Warning: SPOILERS for Gold Goblin #1
Marvel reveals how Spider-Man’s nemesis the Green Goblin can change, along with all other supervillains, if a character has one essential trait. The path to redemption for a villain is usually walked twice in Marvel Comics: once on the way to becoming a hero, and again backwards when Marvel editorial believes the character would be better suited as an antagonist. Gold Goblin #1 involves Spider-Man’s most infamous enemy as he attempts to change his ways – and he just might succeed.
A key story of the Spider-Man franchise involves Peter attempting to balance his superhero and civilian life. The same is true for Marvel editorial, who walk a fine line between adhering to the Spider-Man status quo and inserting franchise-wide changes that alter his life permanently. Some of these changes have stuck with the character (Peter graduating from college and the death of Gwen Stacy), while others were quickly retconned out of existence (the death of Aunt May and most infamously the 20-year marriage between to Mary Jane). For villains, it is ever harder to change, but possible if they possess Spider-Man’s incomprehensible guilt.
In Gold Goblin #1, written by Christopher Cantwell with art by Lan Medina, Norman Osborn is attempting to turn over a new leaf. He’s discarded his Green Goblin suit and created a new Gold Goblin persona. While he still uses his Goblin Glider and pumpkin bombs, he uses them for good, saving innocents instead of hurting them. Unfortunately, Osborn is nevertheless haunted by the sins he committed and, rather unhealthily, exhibits signs of self-destructive behavior. “I’ll admit…it felt good to take down the Hobgoblin with Peter,” he reminisces. “Because honestly…it was like I was hitting myself.”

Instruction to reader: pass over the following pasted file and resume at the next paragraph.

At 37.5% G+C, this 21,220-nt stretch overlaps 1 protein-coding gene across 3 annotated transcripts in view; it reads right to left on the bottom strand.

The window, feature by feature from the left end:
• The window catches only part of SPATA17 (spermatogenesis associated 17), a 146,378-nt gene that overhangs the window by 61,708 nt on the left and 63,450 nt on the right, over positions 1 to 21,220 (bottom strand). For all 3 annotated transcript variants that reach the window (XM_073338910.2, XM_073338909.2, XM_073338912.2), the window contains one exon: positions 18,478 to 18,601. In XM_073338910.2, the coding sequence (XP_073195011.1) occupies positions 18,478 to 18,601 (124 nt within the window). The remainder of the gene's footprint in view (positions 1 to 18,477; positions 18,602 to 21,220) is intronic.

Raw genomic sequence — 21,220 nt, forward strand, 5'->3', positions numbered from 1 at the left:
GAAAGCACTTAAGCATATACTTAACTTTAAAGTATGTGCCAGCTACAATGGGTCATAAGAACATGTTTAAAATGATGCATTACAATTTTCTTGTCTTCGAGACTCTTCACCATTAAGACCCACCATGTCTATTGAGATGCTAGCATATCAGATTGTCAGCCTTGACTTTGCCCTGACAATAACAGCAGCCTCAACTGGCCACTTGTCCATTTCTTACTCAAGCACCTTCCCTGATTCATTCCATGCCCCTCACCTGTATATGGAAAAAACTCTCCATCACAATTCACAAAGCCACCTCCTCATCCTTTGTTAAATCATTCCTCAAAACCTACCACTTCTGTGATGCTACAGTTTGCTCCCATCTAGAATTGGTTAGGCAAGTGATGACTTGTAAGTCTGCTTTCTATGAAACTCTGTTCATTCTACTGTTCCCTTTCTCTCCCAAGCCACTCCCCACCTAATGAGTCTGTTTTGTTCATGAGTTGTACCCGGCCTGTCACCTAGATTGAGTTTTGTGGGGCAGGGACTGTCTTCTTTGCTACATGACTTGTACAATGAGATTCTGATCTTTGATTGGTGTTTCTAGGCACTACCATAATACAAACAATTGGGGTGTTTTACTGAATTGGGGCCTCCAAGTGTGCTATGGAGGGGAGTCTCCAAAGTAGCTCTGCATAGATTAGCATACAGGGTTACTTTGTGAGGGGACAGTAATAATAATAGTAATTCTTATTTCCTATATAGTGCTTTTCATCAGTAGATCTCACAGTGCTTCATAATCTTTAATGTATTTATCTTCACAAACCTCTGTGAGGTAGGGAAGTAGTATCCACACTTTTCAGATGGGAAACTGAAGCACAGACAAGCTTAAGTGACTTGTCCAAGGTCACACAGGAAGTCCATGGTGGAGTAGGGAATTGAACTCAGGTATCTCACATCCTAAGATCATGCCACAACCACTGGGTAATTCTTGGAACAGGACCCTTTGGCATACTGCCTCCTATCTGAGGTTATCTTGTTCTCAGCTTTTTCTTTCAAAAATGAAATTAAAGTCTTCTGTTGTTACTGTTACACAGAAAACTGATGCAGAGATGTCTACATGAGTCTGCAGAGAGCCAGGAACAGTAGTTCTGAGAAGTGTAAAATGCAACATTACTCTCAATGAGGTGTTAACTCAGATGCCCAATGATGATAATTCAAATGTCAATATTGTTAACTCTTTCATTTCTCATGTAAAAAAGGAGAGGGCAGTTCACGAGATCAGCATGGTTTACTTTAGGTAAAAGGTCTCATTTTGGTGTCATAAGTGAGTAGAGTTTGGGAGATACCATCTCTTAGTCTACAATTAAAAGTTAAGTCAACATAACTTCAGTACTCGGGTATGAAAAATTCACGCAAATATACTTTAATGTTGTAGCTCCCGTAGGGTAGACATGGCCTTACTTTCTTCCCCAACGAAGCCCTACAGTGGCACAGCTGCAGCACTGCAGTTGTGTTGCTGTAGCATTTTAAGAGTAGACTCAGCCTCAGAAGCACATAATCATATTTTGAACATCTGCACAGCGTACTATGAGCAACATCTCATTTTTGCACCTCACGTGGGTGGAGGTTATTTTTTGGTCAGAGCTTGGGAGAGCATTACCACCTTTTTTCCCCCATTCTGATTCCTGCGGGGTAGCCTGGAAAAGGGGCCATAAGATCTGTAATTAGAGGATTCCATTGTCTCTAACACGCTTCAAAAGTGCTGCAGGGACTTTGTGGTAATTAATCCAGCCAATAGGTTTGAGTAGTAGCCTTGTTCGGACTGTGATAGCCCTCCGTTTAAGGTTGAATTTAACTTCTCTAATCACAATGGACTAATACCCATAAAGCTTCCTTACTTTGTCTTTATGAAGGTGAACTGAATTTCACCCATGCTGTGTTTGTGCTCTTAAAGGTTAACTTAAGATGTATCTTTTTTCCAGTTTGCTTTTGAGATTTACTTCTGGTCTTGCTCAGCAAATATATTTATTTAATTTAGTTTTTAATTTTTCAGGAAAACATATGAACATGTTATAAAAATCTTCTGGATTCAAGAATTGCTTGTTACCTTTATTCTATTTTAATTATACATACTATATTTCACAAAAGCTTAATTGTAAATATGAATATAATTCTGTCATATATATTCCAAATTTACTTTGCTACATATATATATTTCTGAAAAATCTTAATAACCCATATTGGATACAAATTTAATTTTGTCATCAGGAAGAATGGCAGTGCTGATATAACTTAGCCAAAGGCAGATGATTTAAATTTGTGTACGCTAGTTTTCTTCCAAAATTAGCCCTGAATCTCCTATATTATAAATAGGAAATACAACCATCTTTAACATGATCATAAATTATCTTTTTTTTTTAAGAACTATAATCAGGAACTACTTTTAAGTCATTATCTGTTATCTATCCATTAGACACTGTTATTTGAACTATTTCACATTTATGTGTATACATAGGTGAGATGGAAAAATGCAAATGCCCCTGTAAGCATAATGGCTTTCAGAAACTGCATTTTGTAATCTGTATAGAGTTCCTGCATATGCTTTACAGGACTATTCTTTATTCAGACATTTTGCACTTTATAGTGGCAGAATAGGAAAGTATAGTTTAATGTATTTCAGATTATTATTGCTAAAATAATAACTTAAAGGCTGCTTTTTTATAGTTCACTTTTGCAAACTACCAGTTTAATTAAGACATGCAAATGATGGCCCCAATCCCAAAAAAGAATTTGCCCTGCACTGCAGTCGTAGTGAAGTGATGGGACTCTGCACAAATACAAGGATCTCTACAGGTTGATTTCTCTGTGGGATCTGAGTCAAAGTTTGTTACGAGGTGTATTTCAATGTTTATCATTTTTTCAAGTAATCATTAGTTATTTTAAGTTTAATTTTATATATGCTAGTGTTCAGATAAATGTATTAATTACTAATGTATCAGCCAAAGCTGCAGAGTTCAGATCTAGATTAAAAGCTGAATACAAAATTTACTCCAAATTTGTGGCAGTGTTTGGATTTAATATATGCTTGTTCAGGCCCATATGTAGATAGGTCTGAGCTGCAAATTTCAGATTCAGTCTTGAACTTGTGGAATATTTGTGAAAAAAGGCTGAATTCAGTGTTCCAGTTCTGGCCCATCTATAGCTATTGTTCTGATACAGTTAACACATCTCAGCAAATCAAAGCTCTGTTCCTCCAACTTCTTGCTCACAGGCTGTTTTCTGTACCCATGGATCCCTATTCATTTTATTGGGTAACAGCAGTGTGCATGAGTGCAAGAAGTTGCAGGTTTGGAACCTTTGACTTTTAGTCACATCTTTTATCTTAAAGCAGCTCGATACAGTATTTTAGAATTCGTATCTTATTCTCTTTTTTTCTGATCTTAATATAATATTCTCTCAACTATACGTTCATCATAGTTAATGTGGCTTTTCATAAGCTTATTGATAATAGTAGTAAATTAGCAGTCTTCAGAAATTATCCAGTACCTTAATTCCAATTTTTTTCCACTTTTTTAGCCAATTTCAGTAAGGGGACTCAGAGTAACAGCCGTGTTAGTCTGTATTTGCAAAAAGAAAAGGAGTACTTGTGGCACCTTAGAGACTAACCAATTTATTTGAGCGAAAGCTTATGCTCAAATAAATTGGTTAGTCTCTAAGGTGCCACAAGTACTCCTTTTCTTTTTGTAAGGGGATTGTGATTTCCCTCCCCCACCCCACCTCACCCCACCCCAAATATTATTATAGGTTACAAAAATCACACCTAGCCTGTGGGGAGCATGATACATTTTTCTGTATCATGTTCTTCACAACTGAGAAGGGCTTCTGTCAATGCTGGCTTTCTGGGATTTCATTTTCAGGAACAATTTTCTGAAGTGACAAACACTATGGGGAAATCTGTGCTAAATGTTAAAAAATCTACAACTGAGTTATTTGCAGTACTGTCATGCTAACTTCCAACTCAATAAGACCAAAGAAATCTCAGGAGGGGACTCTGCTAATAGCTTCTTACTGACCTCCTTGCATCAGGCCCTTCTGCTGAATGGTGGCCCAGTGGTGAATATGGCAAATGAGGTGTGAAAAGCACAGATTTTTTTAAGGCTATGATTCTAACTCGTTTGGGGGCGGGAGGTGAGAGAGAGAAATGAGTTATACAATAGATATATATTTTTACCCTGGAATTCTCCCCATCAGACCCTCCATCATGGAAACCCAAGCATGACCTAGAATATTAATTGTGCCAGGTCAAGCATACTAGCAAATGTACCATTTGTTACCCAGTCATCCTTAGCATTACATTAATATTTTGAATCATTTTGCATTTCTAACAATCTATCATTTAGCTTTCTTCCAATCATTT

Norman Osborn’s Guilt Is More Power Than Spider-Man’s
At the end of the Kindred arc, Norman Osborn’s sins were “cleansed”, but ultimately he is still responsible for changing his behavior. The former Green Goblin is practically overwhelmed by grief and guilt over his actions, and therein lies the most essential aspect of change: regret at one’s past actions. In the current Zeb Wells story arc, Norman does everything in his power to prove he’s a different man: he works with Peter Parker, protects him while on missions, and is ready to assist at a drop of a hat.
If Norman Osborn can sustain this change brought on by guilt long enough, perhaps the Green Goblin will cease to exist and the Gold Goblin will take his place. Spider-Man villains, as classic as they are, rarely change, and Osborn’s efforts here (along with the editorial team) should be applauded. Only time will tell if the Green Goblin, like Spider-Man’s marriage, will fade away and the new and improved Gold Goblin will become a stable of the Spider-Man franchise.
Next: Spider-Man’s Edgy Clone Returns, Now With Even More Edge